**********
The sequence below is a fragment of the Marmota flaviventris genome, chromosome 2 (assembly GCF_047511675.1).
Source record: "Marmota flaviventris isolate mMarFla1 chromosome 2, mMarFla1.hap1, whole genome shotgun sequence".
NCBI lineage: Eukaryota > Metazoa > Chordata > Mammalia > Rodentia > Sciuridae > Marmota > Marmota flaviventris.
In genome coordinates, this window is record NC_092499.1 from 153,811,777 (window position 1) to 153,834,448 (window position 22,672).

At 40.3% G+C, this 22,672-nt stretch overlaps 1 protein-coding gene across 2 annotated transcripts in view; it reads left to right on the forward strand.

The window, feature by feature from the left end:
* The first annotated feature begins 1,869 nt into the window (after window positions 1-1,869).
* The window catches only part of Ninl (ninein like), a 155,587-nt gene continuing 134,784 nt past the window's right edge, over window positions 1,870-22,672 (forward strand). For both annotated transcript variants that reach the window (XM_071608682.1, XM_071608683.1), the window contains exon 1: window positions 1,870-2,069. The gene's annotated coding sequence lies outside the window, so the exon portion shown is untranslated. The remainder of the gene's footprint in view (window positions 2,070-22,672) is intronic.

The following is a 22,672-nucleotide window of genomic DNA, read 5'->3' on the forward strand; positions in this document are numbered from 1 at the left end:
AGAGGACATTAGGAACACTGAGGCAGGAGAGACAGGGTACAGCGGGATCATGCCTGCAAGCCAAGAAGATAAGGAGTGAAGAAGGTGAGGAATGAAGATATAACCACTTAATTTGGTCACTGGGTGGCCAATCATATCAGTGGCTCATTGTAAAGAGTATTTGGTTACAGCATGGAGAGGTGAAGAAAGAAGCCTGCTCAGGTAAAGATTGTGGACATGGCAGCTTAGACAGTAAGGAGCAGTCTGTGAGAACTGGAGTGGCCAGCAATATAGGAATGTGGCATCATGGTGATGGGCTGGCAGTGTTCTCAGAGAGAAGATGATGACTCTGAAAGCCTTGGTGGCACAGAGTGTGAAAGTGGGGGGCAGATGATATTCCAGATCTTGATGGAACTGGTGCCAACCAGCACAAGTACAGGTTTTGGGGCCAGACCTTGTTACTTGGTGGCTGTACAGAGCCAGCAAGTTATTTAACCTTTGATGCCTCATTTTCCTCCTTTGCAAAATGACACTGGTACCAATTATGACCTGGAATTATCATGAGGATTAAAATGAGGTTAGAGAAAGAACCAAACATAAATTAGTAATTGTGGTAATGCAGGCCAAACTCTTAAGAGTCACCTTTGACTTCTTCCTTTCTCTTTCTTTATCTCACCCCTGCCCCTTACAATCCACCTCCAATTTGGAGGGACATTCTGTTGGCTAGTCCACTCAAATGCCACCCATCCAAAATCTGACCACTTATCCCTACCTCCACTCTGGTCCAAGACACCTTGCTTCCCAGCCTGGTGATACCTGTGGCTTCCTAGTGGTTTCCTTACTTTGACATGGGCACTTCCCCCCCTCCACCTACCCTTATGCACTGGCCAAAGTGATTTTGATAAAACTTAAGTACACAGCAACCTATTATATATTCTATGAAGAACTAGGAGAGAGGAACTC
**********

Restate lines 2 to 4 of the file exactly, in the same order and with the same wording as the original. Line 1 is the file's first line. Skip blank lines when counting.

Source record: "Marmota flaviventris isolate mMarFla1 chromosome 2, mMarFla1.hap1, whole genome shotgun sequence".
NCBI lineage: Eukaryota > Metazoa > Chordata > Mammalia > Rodentia > Sciuridae > Marmota > Marmota flaviventris.
In genome coordinates, this window is record NC_092499.1 from 153,811,777 (window position 1) to 153,834,448 (window position 22,672).